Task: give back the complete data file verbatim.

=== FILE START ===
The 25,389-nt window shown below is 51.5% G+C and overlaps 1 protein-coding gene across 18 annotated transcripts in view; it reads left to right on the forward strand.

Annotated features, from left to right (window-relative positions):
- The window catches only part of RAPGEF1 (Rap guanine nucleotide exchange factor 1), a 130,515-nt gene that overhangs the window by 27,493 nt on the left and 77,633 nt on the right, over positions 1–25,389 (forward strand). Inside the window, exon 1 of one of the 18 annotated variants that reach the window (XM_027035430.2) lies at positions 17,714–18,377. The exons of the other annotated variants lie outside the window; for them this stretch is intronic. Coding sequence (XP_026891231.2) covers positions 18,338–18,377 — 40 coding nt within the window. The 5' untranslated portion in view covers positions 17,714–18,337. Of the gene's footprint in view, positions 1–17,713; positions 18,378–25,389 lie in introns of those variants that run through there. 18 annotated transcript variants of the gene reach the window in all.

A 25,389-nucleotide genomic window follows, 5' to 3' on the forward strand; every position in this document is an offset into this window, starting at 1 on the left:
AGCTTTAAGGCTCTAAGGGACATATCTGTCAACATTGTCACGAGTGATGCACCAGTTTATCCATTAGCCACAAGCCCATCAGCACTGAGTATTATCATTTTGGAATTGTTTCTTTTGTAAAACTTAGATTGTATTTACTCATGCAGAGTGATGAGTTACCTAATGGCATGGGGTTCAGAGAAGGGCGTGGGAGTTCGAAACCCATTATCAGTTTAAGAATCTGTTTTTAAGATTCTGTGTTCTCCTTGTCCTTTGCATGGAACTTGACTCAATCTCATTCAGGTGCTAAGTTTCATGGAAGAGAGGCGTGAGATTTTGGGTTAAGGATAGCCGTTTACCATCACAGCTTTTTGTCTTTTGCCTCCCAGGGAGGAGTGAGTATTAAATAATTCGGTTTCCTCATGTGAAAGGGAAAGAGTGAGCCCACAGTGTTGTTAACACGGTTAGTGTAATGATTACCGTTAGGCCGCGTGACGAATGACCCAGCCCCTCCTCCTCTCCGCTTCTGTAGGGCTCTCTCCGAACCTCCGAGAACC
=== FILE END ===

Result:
The 25,389-nt window shown below is 51.5% G+C and overlaps 1 protein-coding gene across 18 annotated transcripts in view; it reads left to right on the forward strand.

Annotated features, from left to right (window-relative positions):
- The window catches only part of RAPGEF1 (Rap guanine nucleotide exchange factor 1), a 130,515-nt gene that overhangs the window by 27,493 nt on the left and 77,633 nt on the right, over positions 1–25,389 (forward strand). Inside the window, exon 1 of one of the 18 annotated variants that reach the window (XM_027035430.2) lies at positions 17,714–18,377. The exons of the other annotated variants lie outside the window; for them this stretch is intronic. Coding sequence (XP_026891231.2) covers positions 18,338–18,377 — 40 coding nt within the window. The 5' untranslated portion in view covers positions 17,714–18,337. Of the gene's footprint in view, positions 1–17,713; positions 18,378–25,389 lie in introns of those variants that run through there. 18 annotated transcript variants of the gene reach the window in all.

A 25,389-nucleotide genomic window follows, 5' to 3' on the forward strand; every position in this document is an offset into this window, starting at 1 on the left:
AGCTTTAAGGCTCTAAGGGACATATCTGTCAACATTGTCACGAGTGATGCACCAGTTTATCCATTAGCCACAAGCCCATCAGCACTGAGTATTATCATTTTGGAATTGTTTCTTTTGTAAAACTTAGATTGTATTTACTCATGCAGAGTGATGAGTTACCTAATGGCATGGGGTTCAGAGAAGGGCGTGGGAGTTCGAAACCCATTATCAGTTTAAGAATCTGTTTTTAAGATTCTGTGTTCTCCTTGTCCTTTGCATGGAACTTGACTCAATCTCATTCAGGTGCTAAGTTTCATGGAAGAGAGGCGTGAGATTTTGGGTTAAGGATAGCCGTTTACCATCACAGCTTTTTGTCTTTTGCCTCCCAGGGAGGAGTGAGTATTAAATAATTCGGTTTCCTCATGTGAAAGGGAAAGAGTGAGCCCACAGTGTTGTTAACACGGTTAGTGTAATGATTACCGTTAGGCCGCGTGACGAATGACCCAGCCCCTCCTCCTCTCCGCTTCTGTAGGGCTCTCTCCGAACCTCCGAGAACC